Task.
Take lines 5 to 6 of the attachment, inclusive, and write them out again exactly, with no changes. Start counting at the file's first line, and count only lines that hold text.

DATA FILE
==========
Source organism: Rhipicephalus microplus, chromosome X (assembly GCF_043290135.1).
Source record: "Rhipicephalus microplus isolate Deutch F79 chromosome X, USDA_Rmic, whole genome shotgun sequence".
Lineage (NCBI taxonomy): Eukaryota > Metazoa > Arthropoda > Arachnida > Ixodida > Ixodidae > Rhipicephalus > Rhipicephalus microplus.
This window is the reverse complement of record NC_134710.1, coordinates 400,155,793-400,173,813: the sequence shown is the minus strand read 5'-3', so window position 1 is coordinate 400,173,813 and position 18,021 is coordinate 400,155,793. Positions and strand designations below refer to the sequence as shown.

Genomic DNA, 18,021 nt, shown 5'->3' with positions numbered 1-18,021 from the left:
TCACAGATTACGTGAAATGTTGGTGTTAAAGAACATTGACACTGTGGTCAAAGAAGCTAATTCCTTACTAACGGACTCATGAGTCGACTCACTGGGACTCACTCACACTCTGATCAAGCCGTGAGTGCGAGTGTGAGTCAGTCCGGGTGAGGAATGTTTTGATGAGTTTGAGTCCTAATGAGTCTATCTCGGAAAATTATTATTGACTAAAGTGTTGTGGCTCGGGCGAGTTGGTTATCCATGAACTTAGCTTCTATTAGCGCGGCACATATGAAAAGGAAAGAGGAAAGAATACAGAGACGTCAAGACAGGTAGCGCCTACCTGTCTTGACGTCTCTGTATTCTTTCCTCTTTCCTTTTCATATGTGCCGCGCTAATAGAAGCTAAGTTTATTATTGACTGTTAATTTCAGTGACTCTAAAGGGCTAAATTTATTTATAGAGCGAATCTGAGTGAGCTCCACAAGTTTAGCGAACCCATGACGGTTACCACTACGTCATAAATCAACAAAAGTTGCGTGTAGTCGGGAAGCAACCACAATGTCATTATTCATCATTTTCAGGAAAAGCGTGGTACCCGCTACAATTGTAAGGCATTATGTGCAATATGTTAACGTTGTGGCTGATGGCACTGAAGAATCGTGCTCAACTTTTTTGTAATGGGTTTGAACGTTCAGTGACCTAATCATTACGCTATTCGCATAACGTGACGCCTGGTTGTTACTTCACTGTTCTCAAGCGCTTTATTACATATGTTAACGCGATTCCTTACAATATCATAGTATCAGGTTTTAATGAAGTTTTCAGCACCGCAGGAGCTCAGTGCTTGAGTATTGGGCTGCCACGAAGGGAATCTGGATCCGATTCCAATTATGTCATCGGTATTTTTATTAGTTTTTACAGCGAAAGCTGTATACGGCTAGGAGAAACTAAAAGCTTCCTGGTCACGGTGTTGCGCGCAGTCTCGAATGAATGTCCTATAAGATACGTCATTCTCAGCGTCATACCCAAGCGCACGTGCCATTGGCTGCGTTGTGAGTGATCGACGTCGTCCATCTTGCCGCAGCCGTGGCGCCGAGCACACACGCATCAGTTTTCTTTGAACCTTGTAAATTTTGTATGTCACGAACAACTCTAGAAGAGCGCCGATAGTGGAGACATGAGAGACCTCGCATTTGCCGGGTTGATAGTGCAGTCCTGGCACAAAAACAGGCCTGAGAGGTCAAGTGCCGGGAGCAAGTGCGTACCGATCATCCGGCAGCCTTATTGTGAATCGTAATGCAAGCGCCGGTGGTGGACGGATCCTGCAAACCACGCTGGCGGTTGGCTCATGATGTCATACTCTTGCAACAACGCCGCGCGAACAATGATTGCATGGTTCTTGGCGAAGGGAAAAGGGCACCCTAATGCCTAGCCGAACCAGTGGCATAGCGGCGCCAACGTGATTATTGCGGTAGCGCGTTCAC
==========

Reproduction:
Genomic DNA, 18,021 nt, shown 5'->3' with positions numbered 1-18,021 from the left:
TCACAGATTACGTGAAATGTTGGTGTTAAAGAACATTGACACTGTGGTCAAAGAAGCTAATTCCTTACTAACGGACTCATGAGTCGACTCACTGGGACTCACTCACACTCTGATCAAGCCGTGAGTGCGAGTGTGAGTCAGTCCGGGTGAGGAATGTTTTGATGAGTTTGAGTCCTAATGAGTCTATCTCGGAAAATTATTATTGACTAAAGTGTTGTGGCTCGGGCGAGTTGGTTATCCATGAACTTAGCTTCTATTAGCGCGGCACATATGAAAAGGAAAGAGGAAAGAATACAGAGACGTCAAGACAGGTAGCGCCTACCTGTCTTGACGTCTCTGTATTCTTTCCTCTTTCCTTTTCATATGTGCCGCGCTAATAGAAGCTAAGTTTATTATTGACTGTTAATTTCAGTGACTCTAAAGGGCTAAATTTATTTATAGAGCGAATCTGAGTGAGCTCCACAAGTTTAGCGAACCCATGACGGTTACCACTACGTCATAAATCAACAAAAGTTGCGTGTAGTCGGGAAGCAACCACAATGTCATTATTCATCATTTTCAGGAAAAGCGTGGTACCCGCTACAATTGTAAGGCATTATGTGCAATATGTTAACGTTGTGGCTGATGGCACTGAAGAATCGTGCTCAACTTTTTTGTAATGGGTTTGAACGTTCAGTGACCTAATCATTACGCTATTCGCATAACGTGACGCCTGGTTGTTACTTCACTGTTCTCAAGCGCTTTATTACATATGTTAACGCGATTCCTTACAATATCATAGTATCAGGTTTTAATGAAGTTTTCAGCACCGCAGGAGCTCAGTGCTTGAGTATTGGGCTGCCACGAAGGGAATCTGGATCCGATTCCAATTATGTCATCGGTATTTTTATTAGTTTTTACAGCGAAAGCTGTATACGGCTAGGAGAAACTAAAAGCTTCCTGGTCACGGTGTTGCGCGCAGTCTCGAATGAATGTCCTATAAGATACGTCATTCTCAGCGTCATACCCAAGCGCACGTGCCATTGGCTGCGTTGTGAGTGATCGACGTCGTCCATCTTGCCGCAGCCGTGGCGCCGAGCACACACGCATCAGTTTTCTTTGAACCTTGTAAATTTTGTATGTCACGAACAACTCTAGAAGAGCGCCGATAGTGGAGACATGAGAGACCTCGCATTTGCCGGGTTGATAGTGCAGTCCTGGCACAAAAACAGGCCTGAGAGGTCAAGTGCCGGGAGCAAGTGCGTACCGATCATCCGGCAGCCTTATTGTGAATCGTAATGCAAGCGCCGGTGGTGGACGGATCCTGCAAACCACGCTGGCGGTTGGCTCATGATGTCATACTCTTGCAACAACGCCGCGCGAACAATGATTGCATGGTTCTTGGCGAAGGGAAAAGGGCACCCTAATGCCTAGCCGAACCAGTGGCATAGCGGCGCCAACGTGATTATTGCGGTAGCGCGTTCAC